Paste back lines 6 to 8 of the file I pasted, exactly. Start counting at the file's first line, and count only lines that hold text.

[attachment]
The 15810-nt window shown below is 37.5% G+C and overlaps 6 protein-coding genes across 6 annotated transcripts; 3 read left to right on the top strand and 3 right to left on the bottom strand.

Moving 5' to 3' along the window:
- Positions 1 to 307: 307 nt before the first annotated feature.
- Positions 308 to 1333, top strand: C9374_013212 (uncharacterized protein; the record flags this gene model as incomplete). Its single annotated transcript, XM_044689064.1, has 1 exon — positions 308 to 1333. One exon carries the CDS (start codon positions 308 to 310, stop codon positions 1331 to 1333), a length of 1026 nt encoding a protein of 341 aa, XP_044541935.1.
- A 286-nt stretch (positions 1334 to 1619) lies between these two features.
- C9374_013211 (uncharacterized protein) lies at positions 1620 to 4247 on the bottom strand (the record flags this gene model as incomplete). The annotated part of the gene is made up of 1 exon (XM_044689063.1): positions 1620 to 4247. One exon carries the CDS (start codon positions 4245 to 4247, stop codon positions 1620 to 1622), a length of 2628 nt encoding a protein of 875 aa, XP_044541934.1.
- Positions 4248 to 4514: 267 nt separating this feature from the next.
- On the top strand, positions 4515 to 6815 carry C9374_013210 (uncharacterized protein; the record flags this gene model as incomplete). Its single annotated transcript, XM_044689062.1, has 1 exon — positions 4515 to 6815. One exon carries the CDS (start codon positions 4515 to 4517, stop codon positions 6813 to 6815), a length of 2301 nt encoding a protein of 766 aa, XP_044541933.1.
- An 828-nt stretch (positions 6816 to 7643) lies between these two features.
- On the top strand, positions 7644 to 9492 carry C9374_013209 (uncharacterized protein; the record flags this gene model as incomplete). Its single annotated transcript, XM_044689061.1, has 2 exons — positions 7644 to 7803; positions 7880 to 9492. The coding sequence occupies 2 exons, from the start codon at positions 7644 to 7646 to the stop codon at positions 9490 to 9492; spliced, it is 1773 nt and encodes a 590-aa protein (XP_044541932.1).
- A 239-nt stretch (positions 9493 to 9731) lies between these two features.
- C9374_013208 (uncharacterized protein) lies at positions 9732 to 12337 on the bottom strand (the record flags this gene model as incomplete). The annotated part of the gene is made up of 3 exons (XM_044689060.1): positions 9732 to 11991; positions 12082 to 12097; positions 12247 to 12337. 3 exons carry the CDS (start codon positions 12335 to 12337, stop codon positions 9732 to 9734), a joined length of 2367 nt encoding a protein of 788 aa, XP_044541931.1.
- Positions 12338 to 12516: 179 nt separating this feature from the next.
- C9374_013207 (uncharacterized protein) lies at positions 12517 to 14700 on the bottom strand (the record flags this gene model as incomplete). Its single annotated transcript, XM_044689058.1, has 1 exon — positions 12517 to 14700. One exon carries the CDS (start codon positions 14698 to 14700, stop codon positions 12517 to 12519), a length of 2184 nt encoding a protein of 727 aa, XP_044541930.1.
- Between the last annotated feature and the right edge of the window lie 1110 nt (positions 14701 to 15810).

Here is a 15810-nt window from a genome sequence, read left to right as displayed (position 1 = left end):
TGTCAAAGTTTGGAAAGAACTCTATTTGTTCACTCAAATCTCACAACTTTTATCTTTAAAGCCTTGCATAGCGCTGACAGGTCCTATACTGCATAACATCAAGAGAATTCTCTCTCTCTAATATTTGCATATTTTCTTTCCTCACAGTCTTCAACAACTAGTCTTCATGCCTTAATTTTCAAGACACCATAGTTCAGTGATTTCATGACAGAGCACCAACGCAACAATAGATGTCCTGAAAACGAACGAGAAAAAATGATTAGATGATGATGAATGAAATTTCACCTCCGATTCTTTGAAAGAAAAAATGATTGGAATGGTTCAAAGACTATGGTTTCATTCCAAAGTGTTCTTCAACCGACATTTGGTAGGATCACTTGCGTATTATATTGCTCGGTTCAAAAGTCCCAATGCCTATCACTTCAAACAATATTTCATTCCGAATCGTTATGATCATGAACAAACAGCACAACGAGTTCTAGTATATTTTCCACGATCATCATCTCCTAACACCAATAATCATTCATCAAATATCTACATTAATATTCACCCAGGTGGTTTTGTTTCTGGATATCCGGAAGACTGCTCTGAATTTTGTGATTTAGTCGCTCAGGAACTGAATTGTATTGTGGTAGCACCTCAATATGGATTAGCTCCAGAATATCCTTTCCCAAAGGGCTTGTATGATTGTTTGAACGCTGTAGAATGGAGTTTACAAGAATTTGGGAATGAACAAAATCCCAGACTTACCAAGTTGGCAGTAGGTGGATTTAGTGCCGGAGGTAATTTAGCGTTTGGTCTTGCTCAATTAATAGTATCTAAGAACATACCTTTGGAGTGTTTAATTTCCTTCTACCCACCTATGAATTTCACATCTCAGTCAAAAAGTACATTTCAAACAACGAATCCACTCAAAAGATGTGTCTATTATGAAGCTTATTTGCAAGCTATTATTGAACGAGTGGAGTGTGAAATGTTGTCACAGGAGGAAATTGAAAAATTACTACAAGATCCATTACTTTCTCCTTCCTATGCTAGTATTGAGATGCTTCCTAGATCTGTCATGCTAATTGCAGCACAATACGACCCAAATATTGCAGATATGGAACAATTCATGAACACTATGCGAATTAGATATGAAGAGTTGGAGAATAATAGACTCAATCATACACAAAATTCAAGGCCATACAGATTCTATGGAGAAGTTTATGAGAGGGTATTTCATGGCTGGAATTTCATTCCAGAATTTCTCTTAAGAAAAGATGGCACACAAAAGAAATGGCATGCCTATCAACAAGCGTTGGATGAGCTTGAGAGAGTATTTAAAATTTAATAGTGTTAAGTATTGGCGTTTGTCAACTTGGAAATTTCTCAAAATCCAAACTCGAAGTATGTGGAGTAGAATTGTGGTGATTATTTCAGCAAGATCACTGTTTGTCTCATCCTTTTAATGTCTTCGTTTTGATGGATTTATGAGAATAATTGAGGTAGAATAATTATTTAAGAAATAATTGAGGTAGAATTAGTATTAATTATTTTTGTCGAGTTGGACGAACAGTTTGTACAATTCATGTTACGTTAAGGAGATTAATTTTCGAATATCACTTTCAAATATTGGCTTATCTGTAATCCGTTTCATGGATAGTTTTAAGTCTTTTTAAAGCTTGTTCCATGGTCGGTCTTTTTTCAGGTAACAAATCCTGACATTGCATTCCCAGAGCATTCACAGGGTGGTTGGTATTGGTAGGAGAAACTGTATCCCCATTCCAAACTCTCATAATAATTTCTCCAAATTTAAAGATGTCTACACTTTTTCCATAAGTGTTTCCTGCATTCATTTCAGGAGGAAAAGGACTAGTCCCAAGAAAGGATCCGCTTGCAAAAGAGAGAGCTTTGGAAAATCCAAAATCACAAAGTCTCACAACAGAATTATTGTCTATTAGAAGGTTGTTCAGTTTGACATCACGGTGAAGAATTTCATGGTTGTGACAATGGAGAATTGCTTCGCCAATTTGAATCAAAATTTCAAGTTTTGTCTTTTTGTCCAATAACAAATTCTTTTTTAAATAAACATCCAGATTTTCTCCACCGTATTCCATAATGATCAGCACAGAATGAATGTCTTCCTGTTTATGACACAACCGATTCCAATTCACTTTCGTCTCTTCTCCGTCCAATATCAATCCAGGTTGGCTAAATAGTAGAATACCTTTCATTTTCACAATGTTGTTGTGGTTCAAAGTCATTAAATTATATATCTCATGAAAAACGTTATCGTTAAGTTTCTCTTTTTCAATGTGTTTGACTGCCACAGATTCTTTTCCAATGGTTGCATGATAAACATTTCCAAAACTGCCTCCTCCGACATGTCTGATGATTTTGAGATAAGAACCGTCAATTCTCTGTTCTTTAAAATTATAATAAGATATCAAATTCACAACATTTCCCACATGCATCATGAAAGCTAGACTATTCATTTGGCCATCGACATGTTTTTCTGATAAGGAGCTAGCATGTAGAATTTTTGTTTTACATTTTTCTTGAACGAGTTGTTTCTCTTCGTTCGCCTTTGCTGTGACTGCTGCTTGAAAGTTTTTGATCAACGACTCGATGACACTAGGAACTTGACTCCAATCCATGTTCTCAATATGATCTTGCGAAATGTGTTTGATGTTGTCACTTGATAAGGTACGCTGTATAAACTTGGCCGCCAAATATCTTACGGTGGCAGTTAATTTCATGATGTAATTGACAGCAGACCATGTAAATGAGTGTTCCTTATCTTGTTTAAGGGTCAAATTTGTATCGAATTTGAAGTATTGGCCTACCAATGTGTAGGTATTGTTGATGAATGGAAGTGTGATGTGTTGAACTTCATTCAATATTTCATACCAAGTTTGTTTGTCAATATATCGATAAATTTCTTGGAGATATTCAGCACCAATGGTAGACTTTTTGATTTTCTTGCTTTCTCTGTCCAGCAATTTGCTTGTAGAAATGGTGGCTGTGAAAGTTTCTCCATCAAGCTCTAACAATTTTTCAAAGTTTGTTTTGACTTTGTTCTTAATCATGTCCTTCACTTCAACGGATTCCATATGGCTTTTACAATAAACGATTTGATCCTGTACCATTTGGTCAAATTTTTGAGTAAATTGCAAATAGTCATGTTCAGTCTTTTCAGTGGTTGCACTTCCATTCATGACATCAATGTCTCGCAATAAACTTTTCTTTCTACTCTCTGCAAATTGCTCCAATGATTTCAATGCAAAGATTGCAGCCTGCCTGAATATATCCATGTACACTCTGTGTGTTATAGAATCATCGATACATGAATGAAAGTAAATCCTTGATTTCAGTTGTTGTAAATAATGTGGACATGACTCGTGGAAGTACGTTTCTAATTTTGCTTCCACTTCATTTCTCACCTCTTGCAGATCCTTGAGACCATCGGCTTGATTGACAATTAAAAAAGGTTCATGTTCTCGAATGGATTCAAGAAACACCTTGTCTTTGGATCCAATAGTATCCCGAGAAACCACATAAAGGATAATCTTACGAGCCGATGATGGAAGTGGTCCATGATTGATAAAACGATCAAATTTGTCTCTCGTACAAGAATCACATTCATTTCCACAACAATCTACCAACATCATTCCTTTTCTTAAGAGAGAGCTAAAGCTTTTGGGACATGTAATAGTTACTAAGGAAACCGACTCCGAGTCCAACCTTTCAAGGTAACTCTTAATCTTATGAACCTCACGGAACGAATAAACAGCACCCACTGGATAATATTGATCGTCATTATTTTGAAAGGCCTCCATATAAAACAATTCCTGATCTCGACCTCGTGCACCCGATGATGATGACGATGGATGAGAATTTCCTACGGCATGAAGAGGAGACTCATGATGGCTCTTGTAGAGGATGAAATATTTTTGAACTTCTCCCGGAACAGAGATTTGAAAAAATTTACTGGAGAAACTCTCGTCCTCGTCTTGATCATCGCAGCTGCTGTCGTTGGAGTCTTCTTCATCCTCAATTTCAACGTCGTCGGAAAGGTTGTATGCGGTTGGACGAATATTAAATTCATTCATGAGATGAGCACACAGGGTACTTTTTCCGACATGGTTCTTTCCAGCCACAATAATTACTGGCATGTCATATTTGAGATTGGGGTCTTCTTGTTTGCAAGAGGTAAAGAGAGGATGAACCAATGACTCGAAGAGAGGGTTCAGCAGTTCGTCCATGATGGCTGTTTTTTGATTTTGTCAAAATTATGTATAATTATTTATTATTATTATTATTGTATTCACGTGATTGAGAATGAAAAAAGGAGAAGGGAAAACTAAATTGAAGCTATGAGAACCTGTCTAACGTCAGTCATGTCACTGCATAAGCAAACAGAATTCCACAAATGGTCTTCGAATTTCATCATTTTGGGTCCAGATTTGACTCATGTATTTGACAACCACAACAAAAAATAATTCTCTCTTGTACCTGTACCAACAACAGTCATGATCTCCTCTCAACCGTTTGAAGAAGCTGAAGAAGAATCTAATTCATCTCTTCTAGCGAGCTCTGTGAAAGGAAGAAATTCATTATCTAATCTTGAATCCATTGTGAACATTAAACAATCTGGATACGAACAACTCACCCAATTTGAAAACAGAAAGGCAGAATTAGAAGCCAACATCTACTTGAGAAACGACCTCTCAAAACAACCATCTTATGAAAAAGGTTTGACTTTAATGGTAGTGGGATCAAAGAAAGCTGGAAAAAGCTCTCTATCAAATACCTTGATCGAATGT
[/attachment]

- C9374_013211 (uncharacterized protein) lies at positions 1620 to 4247 on the bottom strand (the record flags this gene model as incomplete). The annotated part of the gene is made up of 1 exon (XM_044689063.1): positions 1620 to 4247. One exon carries the CDS (start codon positions 4245 to 4247, stop codon positions 1620 to 1622), a length of 2628 nt encoding a protein of 875 aa, XP_044541934.1.
- Positions 4248 to 4514: 267 nt separating this feature from the next.
- On the top strand, positions 4515 to 6815 carry C9374_013210 (uncharacterized protein; the record flags this gene model as incomplete). Its single annotated transcript, XM_044689062.1, has 1 exon — positions 4515 to 6815. One exon carries the CDS (start codon positions 4515 to 4517, stop codon positions 6813 to 6815), a length of 2301 nt encoding a protein of 766 aa, XP_044541933.1.